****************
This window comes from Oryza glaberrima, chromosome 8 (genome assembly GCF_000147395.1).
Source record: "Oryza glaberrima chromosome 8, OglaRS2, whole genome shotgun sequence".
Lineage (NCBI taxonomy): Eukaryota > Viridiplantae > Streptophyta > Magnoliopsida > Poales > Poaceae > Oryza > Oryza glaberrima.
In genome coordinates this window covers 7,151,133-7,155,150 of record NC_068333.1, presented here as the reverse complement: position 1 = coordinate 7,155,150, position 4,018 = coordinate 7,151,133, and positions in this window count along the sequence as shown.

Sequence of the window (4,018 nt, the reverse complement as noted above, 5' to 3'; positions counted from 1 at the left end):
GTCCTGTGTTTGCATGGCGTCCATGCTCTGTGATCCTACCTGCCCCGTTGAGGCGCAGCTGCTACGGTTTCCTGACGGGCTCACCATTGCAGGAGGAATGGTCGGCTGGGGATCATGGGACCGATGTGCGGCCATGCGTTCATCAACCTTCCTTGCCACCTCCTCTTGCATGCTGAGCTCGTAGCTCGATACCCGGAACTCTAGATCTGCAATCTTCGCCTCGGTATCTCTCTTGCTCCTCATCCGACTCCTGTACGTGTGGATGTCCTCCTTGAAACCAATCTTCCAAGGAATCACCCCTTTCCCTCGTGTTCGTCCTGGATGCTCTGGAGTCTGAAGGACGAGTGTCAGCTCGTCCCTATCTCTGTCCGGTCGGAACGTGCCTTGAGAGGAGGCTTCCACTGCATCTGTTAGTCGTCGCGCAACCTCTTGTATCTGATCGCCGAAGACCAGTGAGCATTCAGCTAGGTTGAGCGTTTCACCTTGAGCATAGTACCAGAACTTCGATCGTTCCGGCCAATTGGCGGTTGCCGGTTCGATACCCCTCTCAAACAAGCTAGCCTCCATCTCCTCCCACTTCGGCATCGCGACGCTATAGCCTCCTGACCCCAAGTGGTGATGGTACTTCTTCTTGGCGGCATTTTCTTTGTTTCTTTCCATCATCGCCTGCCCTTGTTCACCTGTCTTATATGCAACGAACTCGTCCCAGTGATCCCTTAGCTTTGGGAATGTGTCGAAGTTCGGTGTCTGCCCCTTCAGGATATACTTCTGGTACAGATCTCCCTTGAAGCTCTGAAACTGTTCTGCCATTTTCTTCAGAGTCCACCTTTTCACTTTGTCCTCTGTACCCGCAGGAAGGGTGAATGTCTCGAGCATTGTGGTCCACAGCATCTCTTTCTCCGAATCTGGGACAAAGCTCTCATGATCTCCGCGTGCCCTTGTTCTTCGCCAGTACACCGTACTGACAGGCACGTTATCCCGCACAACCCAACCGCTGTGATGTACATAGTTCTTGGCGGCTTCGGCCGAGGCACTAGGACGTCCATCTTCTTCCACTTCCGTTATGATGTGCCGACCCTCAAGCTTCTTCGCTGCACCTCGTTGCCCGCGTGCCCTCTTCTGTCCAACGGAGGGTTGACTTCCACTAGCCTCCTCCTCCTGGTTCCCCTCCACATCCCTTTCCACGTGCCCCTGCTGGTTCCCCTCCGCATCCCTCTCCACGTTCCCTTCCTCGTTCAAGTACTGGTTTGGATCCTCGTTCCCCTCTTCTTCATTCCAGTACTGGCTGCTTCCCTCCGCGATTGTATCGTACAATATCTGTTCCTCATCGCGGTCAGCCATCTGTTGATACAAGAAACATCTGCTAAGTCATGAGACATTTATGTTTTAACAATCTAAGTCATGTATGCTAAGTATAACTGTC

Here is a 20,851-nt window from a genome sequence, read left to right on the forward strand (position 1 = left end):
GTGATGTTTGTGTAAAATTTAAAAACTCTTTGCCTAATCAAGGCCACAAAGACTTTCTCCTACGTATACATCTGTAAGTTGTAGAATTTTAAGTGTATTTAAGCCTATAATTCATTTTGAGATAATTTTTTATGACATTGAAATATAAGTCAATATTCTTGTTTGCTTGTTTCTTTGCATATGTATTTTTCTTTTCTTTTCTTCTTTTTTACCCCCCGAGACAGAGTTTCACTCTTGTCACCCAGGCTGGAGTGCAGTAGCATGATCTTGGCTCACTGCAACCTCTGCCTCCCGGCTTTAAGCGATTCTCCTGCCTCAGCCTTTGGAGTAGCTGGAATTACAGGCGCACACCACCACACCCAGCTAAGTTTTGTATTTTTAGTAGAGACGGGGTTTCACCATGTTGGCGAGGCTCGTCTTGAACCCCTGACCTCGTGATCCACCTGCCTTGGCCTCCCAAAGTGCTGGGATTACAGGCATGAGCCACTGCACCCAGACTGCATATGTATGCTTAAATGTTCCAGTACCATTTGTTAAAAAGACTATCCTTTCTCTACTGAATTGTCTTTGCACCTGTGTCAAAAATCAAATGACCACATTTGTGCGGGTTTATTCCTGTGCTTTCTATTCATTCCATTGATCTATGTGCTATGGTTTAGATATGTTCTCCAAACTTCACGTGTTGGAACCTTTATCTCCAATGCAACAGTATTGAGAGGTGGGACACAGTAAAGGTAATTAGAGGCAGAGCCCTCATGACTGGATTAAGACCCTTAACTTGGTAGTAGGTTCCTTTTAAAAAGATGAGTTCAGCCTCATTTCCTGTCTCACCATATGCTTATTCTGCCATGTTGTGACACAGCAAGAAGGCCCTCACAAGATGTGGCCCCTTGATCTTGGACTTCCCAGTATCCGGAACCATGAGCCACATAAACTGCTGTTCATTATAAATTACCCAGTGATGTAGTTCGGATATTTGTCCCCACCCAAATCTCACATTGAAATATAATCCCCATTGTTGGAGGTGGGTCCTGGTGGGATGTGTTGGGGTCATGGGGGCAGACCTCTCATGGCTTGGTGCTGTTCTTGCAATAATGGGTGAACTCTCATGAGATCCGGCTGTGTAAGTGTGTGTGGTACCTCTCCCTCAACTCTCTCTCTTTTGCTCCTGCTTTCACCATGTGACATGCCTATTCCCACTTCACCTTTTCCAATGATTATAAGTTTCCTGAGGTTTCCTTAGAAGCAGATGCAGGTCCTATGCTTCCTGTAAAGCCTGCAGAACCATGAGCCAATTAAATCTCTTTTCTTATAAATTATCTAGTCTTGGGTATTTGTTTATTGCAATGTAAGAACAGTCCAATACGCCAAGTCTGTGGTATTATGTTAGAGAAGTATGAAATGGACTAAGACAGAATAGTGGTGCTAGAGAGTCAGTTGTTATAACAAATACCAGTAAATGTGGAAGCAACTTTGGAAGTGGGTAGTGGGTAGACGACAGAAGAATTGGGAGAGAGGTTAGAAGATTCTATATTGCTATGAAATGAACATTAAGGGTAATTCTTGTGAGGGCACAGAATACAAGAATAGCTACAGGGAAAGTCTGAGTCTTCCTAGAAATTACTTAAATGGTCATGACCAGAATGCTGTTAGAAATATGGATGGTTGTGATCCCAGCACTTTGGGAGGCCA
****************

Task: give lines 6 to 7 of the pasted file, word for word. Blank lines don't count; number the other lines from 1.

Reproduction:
GTCCTGTGTTTGCATGGCGTCCATGCTCTGTGATCCTACCTGCCCCGTTGAGGCGCAGCTGCTACGGTTTCCTGACGGGCTCACCATTGCAGGAGGAATGGTCGGCTGGGGATCATGGGACCGATGTGCGGCCATGCGTTCATCAACCTTCCTTGCCACCTCCTCTTGCATGCTGAGCTCGTAGCTCGATACCCGGAACTCTAGATCTGCAATCTTCGCCTCGGTATCTCTCTTGCTCCTCATCCGACTCCTGTACGTGTGGATGTCCTCCTTGAAACCAATCTTCCAAGGAATCACCCCTTTCCCTCGTGTTCGTCCTGGATGCTCTGGAGTCTGAAGGACGAGTGTCAGCTCGTCCCTATCTCTGTCCGGTCGGAACGTGCCTTGAGAGGAGGCTTCCACTGCATCTGTTAGTCGTCGCGCAACCTCTTGTATCTGATCGCCGAAGACCAGTGAGCATTCAGCTAGGTTGAGCGTTTCACCTTGAGCATAGTACCAGAACTTCGATCGTTCCGGCCAATTGGCGGTTGCCGGTTCGATACCCCTCTCAAACAAGCTAGCCTCCATCTCCTCCCACTTCGGCATCGCGACGCTATAGCCTCCTGACCCCAAGTGGTGATGGTACTTCTTCTTGGCGGCATTTTCTTTGTTTCTTTCCATCATCGCCTGCCCTTGTTCACCTGTCTTATATGCAACGAACTCGTCCCAGTGATCCCTTAGCTTTGGGAATGTGTCGAAGTTCGGTGTCTGCCCCTTCAGGATATACTTCTGGTACAGATCTCCCTTGAAGCTCTGAAACTGTTCTGCCATTTTCTTCAGAGTCCACCTTTTCACTTTGTCCTCTGTACCCGCAGGAAGGGTGAATGTCTCGAGCATTGTGGTCCACAGCATCTCTTTCTCCGAATCTGGGACAAAGCTCTCATGATCTCCGCGTGCCCTTGTTCTTCGCCAGTACACCGTACTGACAGGCACGTTATCCCGCACAACCCAACCGCTGTGATGTACATAGTTCTTGGCGGCTTCGGCCGAGGCACTAGGACGTCCATCTTCTTCCACTTCCGTTATGATGTGCCGACCCTCAAGCTTCTTCGCTGCACCTCGTTGCCCGCGTGCCCTCTTCTGTCCAACGGAGGGTTGACTTCCACTAGCCTCCTCCTCCTGGTTCCCCTCCACATCCCTTTCCACGTGCCCCTGCTGGTTCCCCTCCGCATCCCTCTCCACGTTCCCTTCCTCGTTCAAGTACTGGTTTGGATCCTCGTTCCCCTCTTCTTCATTCCAGTACTGGCTGCTTCCCTCCGCGATTGTATCGTACAATATCTGTTCCTCATCGCGGTCAGCCATCTGTTGATACAAGAAACATCTGCTAAGTCATGAGACATTTATGTTTTAACAATCTAAGTCATGTATGCTAAGTATAACTGTC

Here is a 20,851-nt window from a genome sequence, read left to right on the forward strand (position 1 = left end):